YAANI

1-28 February 2021

Toula Gallery

LA VERTICALE DU BÂILLEMENT
32 x 17 x 12 cm.

2020.

Waiting, in front of the elevator's doors, my call flashes.

I know all I know, it's coming for me, to take me to destination, self-realisation.

Impatient I pray, blue to reach red,

the moment waits,

stretches my passionate impatience,

impatient passion.

Still hoping for it to come, I dance.

TOO DIMENSIONAL
TOO DIMENSIONAL
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TOO DIMENSIONAL
80 x 87 x 24 cm.

2020.

APPEL ENREGISTRE
APPEL ENREGISTRE
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APPEL ENREGISTRÉ
177 x 150 x 70 cm.

2018.

Hazard, mektoub, chance, I spent last year drawing lots, daily decisions I was supposed to make but didn't want to, my mind was too blurry at the time to realise it wasn't sticking up to its bravery standard.

I felt that by presenting a broad range of answers I was letting it a chance to tell it truthfully. So as my life was a mess of indecisiveness, in just one lot, different answers to non-existing questions were to be found.


 

Too scared of the harsh decisiveness of hazard,

in each draw, there was always one piece of paper mentioning "DRAW LOTS AGAIN",

just in case hazard needed an other chance.

THE OFFICER
THE OFFICER
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THE OFFICER
75 x 36 x 20 cm.

2018.

SEED MY FEET, SHIELD MY HANDS
SEED MY FEET, SHIELD MY HANDS
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SEED MY FEET, SHIELD MY HANDS
100 x 74 x 10 cm.

2018.

As an exercise to gain back joy and intentionally decide to uninvite looseness, this summer I started to regularly write down again things I was thankful for. I chose a purple notebook, offered by one of my students a few months before, quoting on its cover Apollinaire in golden letters "The time has come to light the stars again".

So as the days and weeks were going by and I was grateful for even a greater lists of people and a greater lists of pleasurable moments, my perception and reality had shifted. The whisper of synchronicity had already operated.


My mektoub (literally translating to "it is written" in Arabic),

my fate and destiny I got written down,

cause I needed to make sure it was properly done since no one allowed me to proofread it.

WAHSHANI
WAHSHANI
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WAHSHANI
82 x 130 x 53 cm.

2019.

EL BINT
EL BINT
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EL BINT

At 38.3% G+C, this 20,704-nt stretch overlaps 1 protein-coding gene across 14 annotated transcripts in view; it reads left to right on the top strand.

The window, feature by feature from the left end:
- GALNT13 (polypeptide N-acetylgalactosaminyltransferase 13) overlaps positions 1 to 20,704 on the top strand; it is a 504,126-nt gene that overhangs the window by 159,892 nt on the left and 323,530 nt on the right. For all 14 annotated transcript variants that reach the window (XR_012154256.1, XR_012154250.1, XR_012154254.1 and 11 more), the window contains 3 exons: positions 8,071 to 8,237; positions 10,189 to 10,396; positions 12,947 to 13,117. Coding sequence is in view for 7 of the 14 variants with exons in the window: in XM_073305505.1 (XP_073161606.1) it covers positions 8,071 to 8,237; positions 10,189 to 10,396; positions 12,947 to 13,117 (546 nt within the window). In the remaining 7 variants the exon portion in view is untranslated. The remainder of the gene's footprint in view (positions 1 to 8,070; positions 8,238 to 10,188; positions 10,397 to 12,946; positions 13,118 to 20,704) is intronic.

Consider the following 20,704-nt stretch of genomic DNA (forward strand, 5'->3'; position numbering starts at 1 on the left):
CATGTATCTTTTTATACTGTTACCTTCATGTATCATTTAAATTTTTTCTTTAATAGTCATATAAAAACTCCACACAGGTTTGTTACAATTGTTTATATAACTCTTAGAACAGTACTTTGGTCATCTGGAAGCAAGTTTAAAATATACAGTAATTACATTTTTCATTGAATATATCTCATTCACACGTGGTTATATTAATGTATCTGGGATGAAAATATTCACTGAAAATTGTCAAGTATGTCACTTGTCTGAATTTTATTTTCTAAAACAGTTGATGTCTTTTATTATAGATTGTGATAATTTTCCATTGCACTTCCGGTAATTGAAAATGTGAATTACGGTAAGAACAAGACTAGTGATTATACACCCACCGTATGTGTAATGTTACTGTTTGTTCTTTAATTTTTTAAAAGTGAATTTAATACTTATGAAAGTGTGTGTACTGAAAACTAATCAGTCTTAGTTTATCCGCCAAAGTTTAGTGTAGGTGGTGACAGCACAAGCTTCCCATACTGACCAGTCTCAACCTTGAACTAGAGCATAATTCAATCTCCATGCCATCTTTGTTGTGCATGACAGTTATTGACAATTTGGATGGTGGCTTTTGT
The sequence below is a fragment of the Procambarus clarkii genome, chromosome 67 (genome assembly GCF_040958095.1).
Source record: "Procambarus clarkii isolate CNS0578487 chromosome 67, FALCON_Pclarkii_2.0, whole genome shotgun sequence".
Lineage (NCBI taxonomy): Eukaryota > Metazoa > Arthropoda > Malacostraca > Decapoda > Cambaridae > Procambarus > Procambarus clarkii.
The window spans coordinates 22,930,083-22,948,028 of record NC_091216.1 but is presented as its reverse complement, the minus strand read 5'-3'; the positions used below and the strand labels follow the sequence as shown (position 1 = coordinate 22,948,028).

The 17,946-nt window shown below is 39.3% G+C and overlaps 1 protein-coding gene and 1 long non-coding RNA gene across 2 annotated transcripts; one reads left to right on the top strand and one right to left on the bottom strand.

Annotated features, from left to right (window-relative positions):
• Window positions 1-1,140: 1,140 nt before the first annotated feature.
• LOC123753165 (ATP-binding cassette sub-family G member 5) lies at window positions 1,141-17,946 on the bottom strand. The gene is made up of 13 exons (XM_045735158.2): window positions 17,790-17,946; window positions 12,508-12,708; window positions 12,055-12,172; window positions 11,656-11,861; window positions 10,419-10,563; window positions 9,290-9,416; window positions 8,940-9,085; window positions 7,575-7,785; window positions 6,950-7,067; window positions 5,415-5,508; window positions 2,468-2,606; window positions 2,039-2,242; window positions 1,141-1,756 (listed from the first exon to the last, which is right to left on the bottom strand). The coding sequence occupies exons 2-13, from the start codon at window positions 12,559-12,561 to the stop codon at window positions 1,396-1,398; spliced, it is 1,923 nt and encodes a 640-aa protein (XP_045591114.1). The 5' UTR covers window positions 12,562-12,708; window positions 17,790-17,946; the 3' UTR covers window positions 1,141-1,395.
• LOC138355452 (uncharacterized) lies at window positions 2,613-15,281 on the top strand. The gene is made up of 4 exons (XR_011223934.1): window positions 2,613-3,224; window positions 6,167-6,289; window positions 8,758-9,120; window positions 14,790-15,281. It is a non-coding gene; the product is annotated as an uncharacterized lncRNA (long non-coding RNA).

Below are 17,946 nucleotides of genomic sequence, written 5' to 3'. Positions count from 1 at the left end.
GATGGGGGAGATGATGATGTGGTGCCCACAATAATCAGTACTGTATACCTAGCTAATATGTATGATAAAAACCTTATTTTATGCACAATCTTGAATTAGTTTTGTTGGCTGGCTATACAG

65 x 54,5 x 15 cm.

2019.

I need to cut my fingernails, I can see their dirt under building up as a black undefined line. There are details like this that are just stopping myself from moving forward in my day.

Procrastinating, I can only allow masturbation (over clothes only cause of the dirt) and sleep, a self-indulging session to avoid the reality of this task that needs to be done to feel like a functioning self again.


 

A breach, the moment I can finally decide that this insignificant task for some, brutally mind-bullying for myself, will open the path to my writing day. I now realise I certainly wasn't avoiding the task of cutting my nails by overindulging myself just a few minutes ago, it was my writing work I was trying to delay or was I just waiting for the impatience to build up till it bursts?


I shall then let my under fingernails' dirt be, as thick as the writing needs to flow.

And when its moment of falling death, abandoned to the sink will have arrived,

it shall feel like a reward for my accomplished work.

TOO DIMENSIONAL

29,7 x 21 cm.

2021.

Impatient longing for meaning, longing behaviour for the impatient mind, till it bursts.

 

YAANI is certainly the most used word in Egyptian conversation. It means "it means".

UBUNTU
300 x 500 x 500 cm.

2016.

__________

Portrait Marie Aimée Fattouche.jpg

(b. 1991, Paris, France)
 
Fattouche’s research emerges from her attraction to structural mechanics: mental, bodily and environmental. Between repair and improvement, a minor dysfunction to breakdown, a precarious impulse to stability, the mechanics of movement implies a margin of uncertainty. Without fracture of the line, the leg or the thought, there can’t be any pivoting possibilities.
Her assemblages take inspiration from her Egyptian descent and her childhood in Paris. Her work actively questions themes such as femininity, visual narratives and beliefs systems.

After completing her MA in Fine Art in 2016 at Chelsea College of Arts London, Fattouche was granted the Mercers’ Arts Award. In 2017, as one of the winning artists of the Red Mansion Art Prize, she was invited to spend one month’s residency in Beijing. Her work was exhibited at the Hockney Gallery, Royal College of Arts London, in 2018. In 2019, she was honoured to be part of the artists’ shortlist for the Mark Tanner Sculpture Award at Standpoint Gallery London.

Fattouche lives and works in Seine-Saint-Denis.